Nancy clarifies: it’s not only that thought can only think the greatest, largest, most non-existent thing. Thought also thinks beyond it. This is why Jesus is an idiot.
Partially because of the audacity to believe, to think, to know, that one is God’s actual son. This means that aside from bloodlines, cultures, lineages of any sort, God’s child is. That is to say, I am God’s child. But the stupidity here is as follows: In order for there to be a father (and not, in another sense, a neighbor, whether a sibling or a brother), things extinguish (as in a most instantaneous way). Which also suggests that in the natural order of things, the Son comes before the brother. Which in this case means: the Son comes before the father.
Which does not necessarily mean that he comes after him. It means that, in a sense, he cannot live without being extinguished too. This is because “he” knows that he is absolutely nothing. Language, truth, thoughts, vividity, comes from the father, that is to say, is a reminiscence of sorts; or rather, it’s the birth, as such, of language, of identity. But this means first and for most, a birth of existence, of a world, and thus finally of a rapport.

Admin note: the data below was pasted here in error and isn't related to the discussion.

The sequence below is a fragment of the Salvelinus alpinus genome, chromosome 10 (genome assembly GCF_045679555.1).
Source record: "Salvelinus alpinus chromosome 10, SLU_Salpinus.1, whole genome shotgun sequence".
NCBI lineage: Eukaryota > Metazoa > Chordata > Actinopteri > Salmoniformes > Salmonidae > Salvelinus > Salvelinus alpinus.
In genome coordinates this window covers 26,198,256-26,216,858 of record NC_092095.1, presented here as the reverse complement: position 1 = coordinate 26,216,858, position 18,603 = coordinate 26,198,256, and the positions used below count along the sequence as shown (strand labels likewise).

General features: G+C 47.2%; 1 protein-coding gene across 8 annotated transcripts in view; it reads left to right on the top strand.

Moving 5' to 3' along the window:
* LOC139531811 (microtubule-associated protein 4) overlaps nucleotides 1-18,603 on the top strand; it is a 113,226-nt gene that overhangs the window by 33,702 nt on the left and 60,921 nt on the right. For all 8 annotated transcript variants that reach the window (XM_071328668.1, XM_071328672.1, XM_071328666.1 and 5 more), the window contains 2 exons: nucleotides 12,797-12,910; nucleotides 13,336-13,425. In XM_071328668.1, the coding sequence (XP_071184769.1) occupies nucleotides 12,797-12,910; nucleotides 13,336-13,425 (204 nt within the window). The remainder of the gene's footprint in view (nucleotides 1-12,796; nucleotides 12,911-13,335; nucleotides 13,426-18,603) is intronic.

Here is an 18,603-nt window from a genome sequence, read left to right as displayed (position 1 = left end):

But it is this “finally” that is precisely at issue, precisely because the identity with the father is the initial rapport, the founding rapport, which, as we know from Christianity, has absolutely no foundation in any father whatsoever. Christ is the deafmute child of Nothing.
Or again: thought does not simply thing the greatest thing. It does not simply think history, politics, religion, science, philosophy, poetry– which is but a random list of disciplines, or rather energies, “human” tendencies– in other words: a human rapport — in other words: we do not simply think “God” as what’s existed. Socrates and Christ run together, if not even bumping and collapsing. And yet they choreograph the city. You have to say this: because there are institutions, just as there are friendships, kinships, and histories of all sort; but also there’s more, there’s the truth of the impenetrable “foundation” for all these things (it’s what you almost have to admit is a mystery, as long as what’s “mysterious” is taken to mean nothing tied to what’s existed, what’s past, precisely because the mystery is what ex-ists. In other words, you cannot track it down, much as you’d like to). There’s the truth of what opens right at what exists, which does not pre-date or pre-exist itself. Which ultimately means: opens right at what does not exist.
And here you have the stupidity of the Son, the writer, the “human,” the technician, the organizer, the thinker. The compassionate and enraptured “one.” Not by accident does “one” rhyme with love. But what is so uncanny, then, about the love of the father for the son… is that it doesn’t come before. It’s a result: the whole world. Interrupted then. Christianity begins knowing: there’s a mother.